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Branchlines, Vol. 5, no. 2, Watts, Susan B.; University of British Columbia. Faculty of Forestry Sep 30, 1994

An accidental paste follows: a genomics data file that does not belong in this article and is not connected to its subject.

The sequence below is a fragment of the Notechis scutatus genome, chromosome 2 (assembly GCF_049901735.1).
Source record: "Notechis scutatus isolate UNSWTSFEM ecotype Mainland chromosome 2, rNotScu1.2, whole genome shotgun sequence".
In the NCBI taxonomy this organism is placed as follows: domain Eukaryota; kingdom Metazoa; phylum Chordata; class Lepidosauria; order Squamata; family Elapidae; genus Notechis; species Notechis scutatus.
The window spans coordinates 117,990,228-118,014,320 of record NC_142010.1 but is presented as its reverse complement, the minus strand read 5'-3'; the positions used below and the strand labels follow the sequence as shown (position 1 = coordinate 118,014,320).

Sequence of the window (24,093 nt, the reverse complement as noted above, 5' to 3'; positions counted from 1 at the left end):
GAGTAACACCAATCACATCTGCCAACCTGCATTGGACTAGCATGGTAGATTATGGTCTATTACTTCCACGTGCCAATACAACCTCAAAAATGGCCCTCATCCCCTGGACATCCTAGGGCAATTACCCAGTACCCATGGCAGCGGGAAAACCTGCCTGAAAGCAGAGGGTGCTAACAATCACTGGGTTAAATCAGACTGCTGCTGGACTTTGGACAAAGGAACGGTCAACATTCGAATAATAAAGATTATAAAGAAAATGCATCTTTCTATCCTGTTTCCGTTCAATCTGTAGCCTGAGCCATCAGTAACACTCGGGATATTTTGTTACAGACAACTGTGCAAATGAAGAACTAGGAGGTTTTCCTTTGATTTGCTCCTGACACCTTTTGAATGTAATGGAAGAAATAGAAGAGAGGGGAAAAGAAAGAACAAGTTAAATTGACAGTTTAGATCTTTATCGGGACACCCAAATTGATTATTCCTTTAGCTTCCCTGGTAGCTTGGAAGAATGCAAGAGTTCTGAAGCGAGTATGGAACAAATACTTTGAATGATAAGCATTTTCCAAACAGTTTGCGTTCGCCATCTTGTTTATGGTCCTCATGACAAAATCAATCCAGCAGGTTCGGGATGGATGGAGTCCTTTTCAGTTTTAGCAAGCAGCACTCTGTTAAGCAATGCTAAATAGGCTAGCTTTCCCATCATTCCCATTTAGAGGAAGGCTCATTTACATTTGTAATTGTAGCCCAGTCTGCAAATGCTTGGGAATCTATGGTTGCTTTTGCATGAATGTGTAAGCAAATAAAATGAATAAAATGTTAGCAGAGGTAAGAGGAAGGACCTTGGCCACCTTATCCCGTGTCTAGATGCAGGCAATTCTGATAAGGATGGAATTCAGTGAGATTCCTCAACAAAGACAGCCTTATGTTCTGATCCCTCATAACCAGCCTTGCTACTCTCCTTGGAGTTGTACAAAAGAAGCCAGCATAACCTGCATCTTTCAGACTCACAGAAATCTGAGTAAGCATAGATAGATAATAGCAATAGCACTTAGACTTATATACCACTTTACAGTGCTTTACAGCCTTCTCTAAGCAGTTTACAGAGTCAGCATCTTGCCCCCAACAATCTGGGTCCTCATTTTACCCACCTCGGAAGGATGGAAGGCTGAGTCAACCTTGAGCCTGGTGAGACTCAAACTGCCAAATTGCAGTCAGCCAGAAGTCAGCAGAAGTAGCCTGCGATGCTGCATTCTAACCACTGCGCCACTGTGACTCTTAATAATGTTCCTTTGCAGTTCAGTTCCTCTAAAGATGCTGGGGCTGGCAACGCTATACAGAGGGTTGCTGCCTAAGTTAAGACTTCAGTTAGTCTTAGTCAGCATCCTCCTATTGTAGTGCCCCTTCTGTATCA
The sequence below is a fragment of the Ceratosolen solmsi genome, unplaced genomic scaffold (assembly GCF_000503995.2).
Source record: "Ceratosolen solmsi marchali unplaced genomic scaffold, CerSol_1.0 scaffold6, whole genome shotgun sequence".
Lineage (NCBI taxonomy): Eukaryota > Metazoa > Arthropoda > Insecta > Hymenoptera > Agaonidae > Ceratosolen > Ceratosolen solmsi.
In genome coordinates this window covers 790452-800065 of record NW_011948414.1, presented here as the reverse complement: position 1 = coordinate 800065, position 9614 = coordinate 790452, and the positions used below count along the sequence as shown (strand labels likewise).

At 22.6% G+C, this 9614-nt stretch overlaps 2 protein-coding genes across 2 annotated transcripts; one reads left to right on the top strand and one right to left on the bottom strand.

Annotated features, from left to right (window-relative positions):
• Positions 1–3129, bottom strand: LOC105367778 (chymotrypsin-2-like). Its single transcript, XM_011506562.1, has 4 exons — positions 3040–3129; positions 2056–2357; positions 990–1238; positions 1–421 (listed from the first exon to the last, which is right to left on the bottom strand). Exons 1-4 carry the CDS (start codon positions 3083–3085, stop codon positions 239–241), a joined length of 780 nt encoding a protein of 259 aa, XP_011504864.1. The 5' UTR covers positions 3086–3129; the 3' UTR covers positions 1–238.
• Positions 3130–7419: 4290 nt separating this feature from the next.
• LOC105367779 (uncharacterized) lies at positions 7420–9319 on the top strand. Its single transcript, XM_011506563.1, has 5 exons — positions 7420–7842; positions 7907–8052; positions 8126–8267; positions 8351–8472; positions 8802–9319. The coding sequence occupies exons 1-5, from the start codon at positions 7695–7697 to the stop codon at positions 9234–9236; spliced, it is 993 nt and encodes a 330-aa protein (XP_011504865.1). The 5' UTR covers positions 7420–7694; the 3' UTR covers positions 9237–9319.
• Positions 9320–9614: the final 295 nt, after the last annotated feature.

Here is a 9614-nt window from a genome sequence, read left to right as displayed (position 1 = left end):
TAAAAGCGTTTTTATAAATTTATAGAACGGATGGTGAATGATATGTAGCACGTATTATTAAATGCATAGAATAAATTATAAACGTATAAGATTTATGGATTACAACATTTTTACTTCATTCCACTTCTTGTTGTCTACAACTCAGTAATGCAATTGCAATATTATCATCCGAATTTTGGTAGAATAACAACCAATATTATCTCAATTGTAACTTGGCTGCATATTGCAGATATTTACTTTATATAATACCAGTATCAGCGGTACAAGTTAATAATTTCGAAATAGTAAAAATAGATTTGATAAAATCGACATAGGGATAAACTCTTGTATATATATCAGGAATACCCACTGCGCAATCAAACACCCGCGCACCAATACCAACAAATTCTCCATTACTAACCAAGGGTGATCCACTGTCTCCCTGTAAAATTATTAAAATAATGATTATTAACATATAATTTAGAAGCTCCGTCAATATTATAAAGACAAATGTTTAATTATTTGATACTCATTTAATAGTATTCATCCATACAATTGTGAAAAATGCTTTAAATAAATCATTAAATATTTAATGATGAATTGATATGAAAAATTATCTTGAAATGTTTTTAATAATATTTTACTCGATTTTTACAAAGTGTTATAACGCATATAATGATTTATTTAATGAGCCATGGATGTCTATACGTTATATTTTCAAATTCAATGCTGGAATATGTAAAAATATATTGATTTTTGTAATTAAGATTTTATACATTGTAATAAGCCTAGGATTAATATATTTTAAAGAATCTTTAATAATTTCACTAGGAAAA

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F A C U L T Y O F F O R E S T R Y • N E W S L E T T E R • T H E U N I V E R S I T Y O F B R I T I S H C O L U M B I A Volume 5 No. 2 September 1994 From the Dean's Desk T H E quest ion deans hear mos t f re- quently this time of year is "How is enrolment?" Starting now, each Fall issue of Branch Lines will answer this stand- ing question (see page 6). Once again, s tudent d e m a n d has e x c e e d e d the Faculty's capacity. Our formal enrolment quo tas l imi ted the n u m b e r of new students, and entry grade-point averages (GPAs) hit new records. Total under- graduate enrolment in the Faculty this year is 452 compared with 400 last year, and graduate enrolment has risen from 171 to 185. This growth of student num- bers creates several dilemmas for us. The first is having adequate resources to p rov ide the kind of h igh-qua l i ty education that distinguishes the Univer- sity of British Columbia. To help relieve the cont inued pressure on the funds we receive from the provincial govern- ment, we have initiated a new faculty development program (Branch Lines Volume 5 No. 1, March 1994). Even in its early stages, the support for the Faculty has been diverse and grat i fy- ing. Some examples include: • The Backman Award for undergraduate students in Natural Resource Conser- vation (two $1,000 awards each year for the next five years), • The Edward W. Basse t t G r a d u a t e Scholarship for research in reforesta- tion (an endowment providing $3,000 each year), • The Class of 1993 "Class Act" pledge of $4,000 over the next three years, • The r ecen t A l u m n i T e l e t h o n that resulted in close to 70% participation from those alumni called and raised over $14,000 in pledges enabling us to fully endow the Brenda Hanson Memorial Scholarship, • ABCPF First Nations Student Award ($500 each year for the next three years), • Pac i f i c Regenera t ion Techno log ies Inc. Scholarship in Silviculture ($1,000 each year for two years). In addition, Professor Gene Namkoong will donate over $100,000 of his Marcus Wal lenberg Prize to endow graduate fel lowships; in a few weeks we will announce other par t ic ipa t ion in this unique and most generous gift. In the near fu ture , we expec t to announce several other significant gifts related to our development priorities — student support, buildings, and endowment to support faculty positions. The Faculty's second dilemma is that our entry GPA has risen to the point that it now excludes many people who would be excellent professionals in the diverse areas of forest conservat ion, management , products or manufactur- ing processes. As a result, we decided to develop new admissions procedures to consider factors other than GPA alone. These might inc lude an a d m i s s i o n s essay, work experience or interviews with the faculty, an admissions officer or our alumni. We plan to have these new procedures in place this Spring and use them for the students admitted in 1995/96. The third is the need to restructure our undergraduate forestry programs. Not only is student interest in the field at an all-time high, but there are also forestry programs available at other locations in the province. What are the distinctive features of forestry education at UBC? Over the next few months we plan to answer this question as the initial step for re-examining the structure of our p ro fe s s iona l fo r e s t ry cur r i cu la . Our assessment will follow much of the same survey and focus group proce- dures so succes s fu l l y used by the Department of Wood Science to develop a new undergraduate program in advanced wood processing (see Value-added Wood Products Manufacturing story, page 6). Although we will be contacting many of you during the next few months to help us examine our forestry programs, I would welcome any thoughts you might have on the subject right now. You can reach me in person, by letter, fax (604) 822-8645, « (604) 822-2467, or by e-mail binkley® unixg.uhc.ca. Clark S. Binkley C ^ Upcoming Careers Evening Plann ing is underway for the 3rd Annual Careers Evening for forestry under- graduate students. This event, held for the past 2 years, continues to elicit over- whe lming ly pos i t ive response from both students and alumni. Last fall 160 students and 30 alumni attended and socialized through a pizza dinner and excellent presentations by professionals working in different areas of forestry. This year's plans include efforts to in- volve more alumni and strengthen the communication between foresters and s tudents . The event is planned for Thursday, October 27. Please mark this date in your calendar and plan to attend! Invitations will be mailed out shortly. Further information can be obtained from Donna Goss, Coordinator of Student Services at (604) 822-3547 or fax (604) 822-8645. \ J Wood Science Department RESEARCH HIGHLIGHT Wood Preservation - Where are we heading? PCP concentration in aqueous phase (ppm) Time (hours) Degradation of PCP from pole material by Flavobacterium sp. in liquid culture suspensions. LIKE all forest product industries, the wood preserving industry is striving to ensure its continued importance in the changing world of wood use. The pres- sures on die "old growth" forests much of which is western red cedar or Douglas- fir require the Canadian consumer to look to other non-durable wood species for Uieir needs. Fortunately, by pressure treat- ing these non durable timbers with appro- priate preservatives, they will provide a service life often two or three times that of the durable softwoods. Chromated- copper-arsenate (CCA) has been widely used around the world for decades and experience has shown it can safely pro- vide very long service lives. However, be- cause of Canada's cold winter climate, the time required for this preservative to fix to the wood can sometimes be several weeks. This fixation step is important as it ensures that die CCA will not leach from the wood in service. The UDC Forestry Faculty's NSERC/Industry Chair in Wood Preservation has researched the chemistry of this process to confirm that steam treatments used by industry to accelerate die fixation of CCA do not change die fixation chemistry. This was demonstrated using sophisticated analytical techniques such as electron spin resonance and x-ray photoelectron spectroscopy. Other benefits of this research include a better understanding of how CCA-treatment enhances die water repellency of wood and extends die life of surface finishes applied to wood. Although CCA has become die indus- try's mainstay, for the protection of sawn wood used by the consumer, research DEPARTMENT NEWS D r . Paul Steiner and Dr. Chunping Dai (Ph.D., UBC 1994) received the George G. Marra Award of Excellence First I'lace Award for research and writing for dieir paper "Compression behaviour of ran- domly formed wood flake mats" publish- ed in Wood and Fiber Science (Vol. 25). continues on alternative preservative systems. Three such systems have been introduced in Nordi America — all of which contain copper dissolved in either ammonium hydroxide or an amine solvent. Recent research by the Chair has shown that the copper component found in such preservatives as ammoniacal copper quat (ACQ), ammoniacal copper citrate (AmCC) and copper azole (an amine coppcr formulation), binds to the lignin in die wood. Using model compounds it has been possible to demonstrate that copper-ammonia/amine complexes are formed in the wood and that dieir for- mation has an important inf luence on preservative performance. Research continues to identify factors which affect die fixation chemistry. The recycling of wood recovered from service will become increasingly important Dr. P. Steiner and Dr. D. Plackett (Forintek Canada Corp.) are co-organizers of die upcoming Pacific Rim Bio-Based Composites Symposium to be held in Vancouver November 6-9, 1994. Dr. Frank Lam attended and presented an invited paper at the Pacific Timber Engineering Conference in Brisbane, Australia, July 11-15, 1994. Dr. Edserd deJong from Holland has in Canada. At UBC, timber salvaged from buildings scheduled for replace- ment is recovered and, where possible, re-used during future construction. When the wood removed from service has been preservative treated it may be neces- sary, depending upon die future use of the wood, to remove the preservative prior to recycling die timber. Recently, die first phase of a project aimed at clean- ing pentachloroplienol-treated wood was completed in the laboratory and several options for chemical and biolo- gical remediation were identified. The potential for bioremediating other con- taminated wood waste is now being explored, together with a technique for rapidly screening wood waste to fingerprint the contaminants present. Further information is available from Dr. John N.R. Ruddickat (604) 822-3736. • joined the Forest Products Biotechnology group as a post-doctoral research fellow. Dr. Colette Breuil organized a con- tributed session on the biology and control of wood staining fungi at die 5di International Mycological Congress held at UBC on August 14-21, 1994. Forest Products Biotechnology graduate students also presented poster sessions at die Congress. • Branch Lines 2 Forest Sciences Department RESEARCH HIGHLIGHT Evolutionary Breeding ONGOING research on evolutionary breeding at the Department of Forest Sciences has resulted in a breeding strategy that will increase productivity and advance the evolutionary potential of forests. This program is being intro- duced into the breeding program of the province where the objective is to increase the useful variation and to maximize the adaptability of the system for future contingencies. Since the gene- tic resource is in a dynamic state which is continual ly changing, the present state of our forests and genes is consi- dered to be an initial condition toward achieving this objective, rather than a final goal. The immediate objective then is to ensure that the next evolutionary step will enable trees to adapt at least as well in the future as they have thus far. Rather than depend on any single population to be precisely adapted to the needs of the next generation, the average value or average fitness for the whole species is better ensured by breeding several populations, each selected for different economic or ecolo- gical conditions. The figure displays the relationship between single generation (short-term) breeding populations and an evolutionary (long-term) breeding program. Even when the predictability of future needs is poor, we can improve the expcct- DEPARTMENT NEWS A recent workshop bringing together GVRD watershed managers and graduate students working in the watersheds, included Vanessa Craig, Lori Daniels, Gordon Kayahara, and Dr. Jaroslav Dobry. Dr. Jaroslav Dobry and Lori Daniels participated in the International Confer- ence on Tree Rings, Environment, and Humanity on May 17-21 in Tucson, Arizona. ed value by widening the patterns of divergence. This allows effective manage- ment of populations, with greater genetic variation and different trait combina- tions than presently exist. We have also shown that a more diverse collection of genes will be contained somewhere in the set of populations and results in a probability of saving rare but unknown Dr. Karel Klinka, Dr. Jaroslav Dobry, Gordon Kayahara and Pal Varga parti- cipated in "Global to Local - Ecological Land Classification," on August 15-17 in Thunder Bay, Ontario. Dr. Karen Wiebe, NSERC/Kil lam Post-doctoral Fellow in Forest Sciences was awarded the Governor General 's Medal for best Ph.D. thesis at the University of Saskatchewan at Spring '94 Convocation. genes at least as high as by using a single large population. Also, sets of smaller populations are easier to manage and are more adaptable to local operating constraints than are large populations, and they are easily scaled for different kinds of operations and types of forests. Taking this strategy to another level, a structure of multiple populations is designed in which the present patterns of variation are taken as the initial condition. A new pattern of diversity, based on the previous pattern, is then selected. A progression of changes can then be evolved by considering every subsequent evolutionary step to be both a solution for a predicted condi- tion and an initial condition for the future. This is called a meta-breeding structure. This structure allows foresters to adaptively manage the genetic basis of forests to continually evolve as needs shift, and to increase the range of future conditions that can be accommodated. This system of multiple population breeding tracks changing demands and is termed "Dynamic Gene Conservation." This research can be used in indus- trial applications, where breeding for economic gain can be optimized by using multiple populations, and in conservation, where population diver- gence can be similarly managed. It provides a variable base for continued adaptability in both situations. For further information, please contact Dr. Gene Namkoong at (604) 822-8275 or fax (604) 822-9102.U Dr. John McLean visited and lectured at the Dr. Kearny Junior Secondary School in Fort St. John; Langxiang Forest Bureau, Heilongjiang Province, in the Northeast of the People's Republic of China; and the Northeast Forestry Univer- sity in Harbin. The Centre for Applied Conservation Biology has received a grant of $350,468 from the Envi ronmenta l Innovation Program to develop a public decision support tool for landuse strategies.• Breeding populat ion I Support ive r e s e a r c h genetically improved seeds or plants further improved seeds or plants Long-term evolutionary breeding is the source of short-term breeding populations. Branch Lines 3 Forest Resources Management Department RESEARCH HIGHLIGHT The RAINS Project RAdar Imaging Natural Systems (RAINS) is a study of C-band syn- thetic aperture radar (SAR) data of north Vancouver Island's coniferous rain- forests. The major objective of RAINS is to prove that RADARSAT satellite data can be applied effectively in the inven- tory process of forest monitoring and map update. Co-operators in the study in- clude Western Forest Products Limited, R A D A R S A T In terna t ional , and the Canada Centre for Remote Sensing (CCRS). Monitoring a rain forest with optical data can be a problem. The section of Vancouver Island under investigation has a mean annual precipitation greater than 250 cm, which makes radar an important data source because of its cloud penetration capabilities. During 1993, cloud cover over the northern Vancouver Island precluded imaging by the Landsat satellite. The study area includes, 1) the Brooks Peninsula; 2) the adjacent old-growth forest , selected for preservation by the Old- Growth Strategy Project of the B.C. Ministry of Forests; 3) a second-growth 80 year-old hemlock and cedar forest impacted by atmospheric depositions, and 4) a managed TFL operated by Western Forest Products Ltd. RADARSAT is a Canadian satellite due to be launched in 1995. RAINS is a three-stage project. 1) Airborne SAR data are being used to examine the forests; then 2) the airborne SAR will be used to create RADARSAT-simulation data for similar tests, and 3) the results of the first two stages will be compared to the actual R A D A R S A T data when they become available. On July 28 1993, air- borne, HH polarization, nadir swath, C-band SAR data were acquired over the study area using the CCRS Convair 580 aircraft at 6 km (20,000 ft) altitude. Radar look angles ranged from 35 degrees at the near edge to 65 degrees at the far edge. The slant range resolution ranged from 8.6 m at the near edge to 13.4 m at the far edge. The weather at the time was overcast with low cloud, light fog, and pockets of drizzle which caused traces (< 0.2 mm) of moisture to be noted at 5 weather stations on the TFL. Data analyses are being done in our remote sensing/GIS lab, and results to date are exciting. The figure opposite is a decimated image of a portion of the TFL. Height class differences within the same forest type have been document- ed. Species, age and stocking differ- ences are also evident. Radiometrically enhanced colored images may be viewed upon request. For more information, please contact Dr. Peter Murtha at (604) 822-6452; e-mail murtha@unixg.ubc.ca; fax (604) 822-9106. • C-band synthetic aperture radar (SAR) image of part of Western Forest Products, Ltd. TFL on northern Vancouver Island, a) Kathy Lake; b) Beaver Lake; c) golf course; d) Misty Lake along Highway 19; e) SCHIRP experimental area. DEPARTMENT NEWS D r . Val LeMay (biometrics/mensuration) and Dr. Jonathan Fannin (transportation/ forest harvesting) have been promoted to the rank of Associate Professor, rind granted tenure. Dr. Peter Pearse presented a paper at an international workshop on forest management in Moscow. Dr. Jonathan Fannin is on a committee reviewing educational needs in geotech- nics and hydrology for the Association of Professional Engineers and Geo- scientists. This relates to needs arising out of the Forest Practices Code, and the potential for development of a limited license to practice in this area. Dr. Fannin is also involved in a university/industry collaborative project with MacMillan Bloedel and Western Forest Products with fieldwork on four sites to design a direct sheerbox for testing soil stability. The aim is to improve techniques for terrain stability assessment.• Branch Lines 4 Faculty News / \ Awards and Special Recognitions New Appointments This summer, three new Assistant Professors were appointed to the Faculty: Dr. Susan Glenn obtained a Ph.D. in Landscape Ecology from the University of Oklahoma in 1990 and worked as a commu- nity ecologist with the Oklahoma Biological Station prior to her appointment at UBC. Dr. Glenn will be teaching an intro- ductory conservation course to third-year students in the new Natural Resource Conservation program. Iler research interests lie in the area of landscape ecology, particularly with natural communities and the movement of species between protected areas. Dr. Glenn can be reached at (604) 822-6624. Dr. Scott Hinch completed a Ph.D. in Zoology from the University of Toronto in 1991 and has been working with the Westwater Research Centre at UBC for the past three years. Dr. H i n d i ' s area of research interest is habitat alteration effects on fish energetics, growth and survival. He will be co- teaching third- and fourth-year courses on forestry/fisheries interactions. This is a joint appointment between Forest Sciences, Westwater Research Centre and the Fisheries Centre. Dr. Hinch can be reached at (605) 822-9377. Dr. David Tindall received his doctorate in sociology from the University of Toronto in 1994. Dr. Tindall has expertise in the area of environmental sociology, and an interest in a number of theoretical and substantive problems in the area of conservation and resource management. His current research involves intergroup relations and their effect on conservation/forestry policy development in British Columbia. This is a joint appointment with Anthropology and Sociology. Dr. Tindall can be reached at (604) 822-4823. "or First Nations Forestry and Conservation Programs Mr. Gordon Prest has joined the faculty as Coordinator for First Nations Forestry and Conservation Programs. He was for- merly with the Nicola Valley Institute of Technology, a private First Nations college located in Merrit, B.C., where he was responsible for natural resource technology and community extension program development. He also has extensive work experience in the Natural Resource Management sector with the Ministry of Forests as a Program Manager at the Forest District Level. New Coordinator for First Nations Forestry and Conservation Programs V Mr. Prest's role at UBC will be to work closely with the UBC First Nations House of Learning to provide support and assis- tance for First Nations people wishing to enter the Natural Resource Management and Forest Science fields. More specifi- cally, the goals of this position will be to: • Expand First Nation student participa- tion in UBC's forestry programs. • Develop and implement a program of awareness to help ladder First Nations students in to UBC's forestry programs. • Assist the Faculty in developing cultur- ally relevant First Nations content in programs and courses. • Provide appropriate counselling and referral services for First Nations students within the Faculty. This position is funded by the Vancouver Foundation and the Ministry of Forests. It is the first such position at any university- level forestry program in Canada. Gordon Prest can be reached at (604) 822-0651. Dr. Gordon Baskerville, Head of the Forest Resources Management Depart- ment, has been elected as a Fellow of the Royal Society of Canada, in the Academy of Science. The nomination was based on his published research which has added substantively to the understanding of the dynamics of forest development. His work has facilitated the use of scientific under- standing of natural systems dynamics to improve the setting of objectives and the design of management proto- cols on the temporal and geographical scales that characterize forests. Dr. Fred Bunnell, Director of the Cen- tre for Applied Conservation Biology, received the 1994 Outstanding Scientist Award of the Northwest Scientific Association in March of this year. Dr. Bunnell was acknowledged for his internationally recognized research on managing and enhancing Pacific North- west ecosystems, in particular his sustained research efforts on develop- ing silvicultural prescriptions that permit harvesting while maintaining wildlife habitats. Congratulations Gordon and Fred! V J New Assistant Dean Position Dr. Susan Watts has been appointed to the permanent position of Lecturer and has accepted an annual appoint- ment as Assistant Dean, External Rela- tions. Her activities will continue much as before, with responsibilites for publi- cations (this newsletter, the Annual Report, special lectures), project pro- posal development and special events, combined with teaching. Susan Watts can be reached at (604) 822-6316. Branch Lines 5 FOREST NEWS from the UBC Research Forests Forest Visitor Activities Continue to Expand O n l y a small percent of visitors to the University Research Forests are, in fact, tradit ional researchers . The scope of people visi t ing the Fores ts today in- cludes politicians, school groups, confer- ence and commercial tour groups, as well as faculty members and graduate stu- dents from UBC and other universities. In addition to this list, the Research Forests attract a steady stream of local residents (estimated at 30,000 per year) who use the forests for recreation and education on a continuing basis. The busiest period at the Forests is in the summer time when large numbers of individuals and groups arrive for fact finding and general interest tours. With decreasing staffing levels at the Forests, pressures to operate on a cost recovery basis and a host of other personnel and financial constraints , it is interest ing to note that staff at the Forests rarely decline visitors. In fact, this aspect of Research Forest activities continues to be encouraged and continues to expand. Although there are no "routine" service- oriented tours for visitors, Forest staff invest considerable effort in attempting to identify, and then meet, visitor infor- mation needs. The diverse nature of the Forests, the extensive availability of educational sites and the vast reposi- tory of historical informat ion main- tained at the Forests, all serve to provide a unique experience for visitors. The work-experience students visiting the Forests (see Branch Lines Volume 5 No. 1, March 1994) not only receive an introduction to forestry and Canadian culture, but also experience direct expo- sure to the diverse groups of visitors using the Forests on a daily basis. Tliis interaction benefits both sides and is yet another example of the Fores ts ' ability to act as communication vehicles at a variety of levels and for people of diverse backgrounds. For further information on the Malcolm Knapp Research Forest, located near Maple Ridge, or to arrange a tour, call (604) 463-8148. For information on the AlexFraser Research Forest, located near Williams Lake, call (604) 392-2207. • Undergraduate Enrolment These enrolment statistics are preliminary and will be finalized in mid-October. o verall student enrolment has peaked again for the 1994/95 session at 452 students. This number is based on 431 registered students, and 21 'unregistered' f ou r th yea r s t u d e n t s w h o wil l be Number of Students 80/81 82/B3 84/B5 86/87 88/89 90|91 92S3 94/95 Year completing their degree requirements later this year. These 'unregistered ' s tudents would have, in past years , been automatically included in our enrol- ment statistics. However, a new univer- sity policy allows fourth year students to complete their ongoing essays or theses without re-registering for the current academic session. These two student groups will continue to comprise of our total enrolment count. Enro lment of s tudents new to the Faculty is currently at 170, down slightly from 176 students last fall. UBC, in general , has exper ienced a decrease in registration for this academic ses- sion. This year ' s prel iminary figures for the number of admitted students who actual ly regis tered for courses indicate a return to the historical levels of approximately 50%, as compared to last year 's figure of 7 0 % . • New Value-added Wood Products Manufacturing Program U B C has proposed a new Co-op Wood P r o d u c t s E n g i n e e r i n g p r o g r a m to prepare approximate ly 50 graduates annually with a strong background in advanced wood products processing technologies, process control, industrial eng inee r ing , bus ines s managemen t , marketing and wood technology. Indus- try experience gained through co-op placements will ensure that graduates have the experience and knowledge to be successful immediately in the small and medium-sized companies emerging in the value-added sector. UBC has also submitted a proposal to the National Educat ion Initiative (NEI) to locate a National Centre for Advanced Wood Products Processing Education on Campus. This initiative has the support of industry, govern- ment and a coalition of education insti- tutions. UBC ' s proposal for this Centre was prepared with fund ing support from Abeda Wood Products, Canwood Furniture, Greenwood Forest Products, Mego Wood Products, Weyerhaeuser ( K a m l o o p s ) , M i l e s t o n e W o o d and Vernon Kiln. For a copy of this proposal phone (604) 822-5303, fax (604) 822-9104) or e-mail dbarrett@unixg.tibc.ca. NEWSLETTER PRODUCTION Branch Lines is published by the Faculty of Forestry at the University of British Columbia three times each year. ISSN 1181-9936. Editor: Susan B. Watts, Ph.D., R.P.F. In-house typesetting and layout: Patsy Quay and Susan B. Watts. Ques t ions conce rn ing the newsle t te r or reques t s for mai l ing list updates , de le t ions o r addi t ions should be d i rec ted to Dr. Susan Wat t s , News le t t e r Edi tor at: Faculty of Forestry University of British Columbia 270-2357 Main Mall Vancouver, B.C. V6T 1Z4 ® ( 6 0 4 ) 8 2 2 - 6 3 1 6 Fax: (604)822-8645 E-mail: suwatts@unixg.ubc.ca Recycled Paper ©Faculty of Forestry, 1994 Branch Lines 6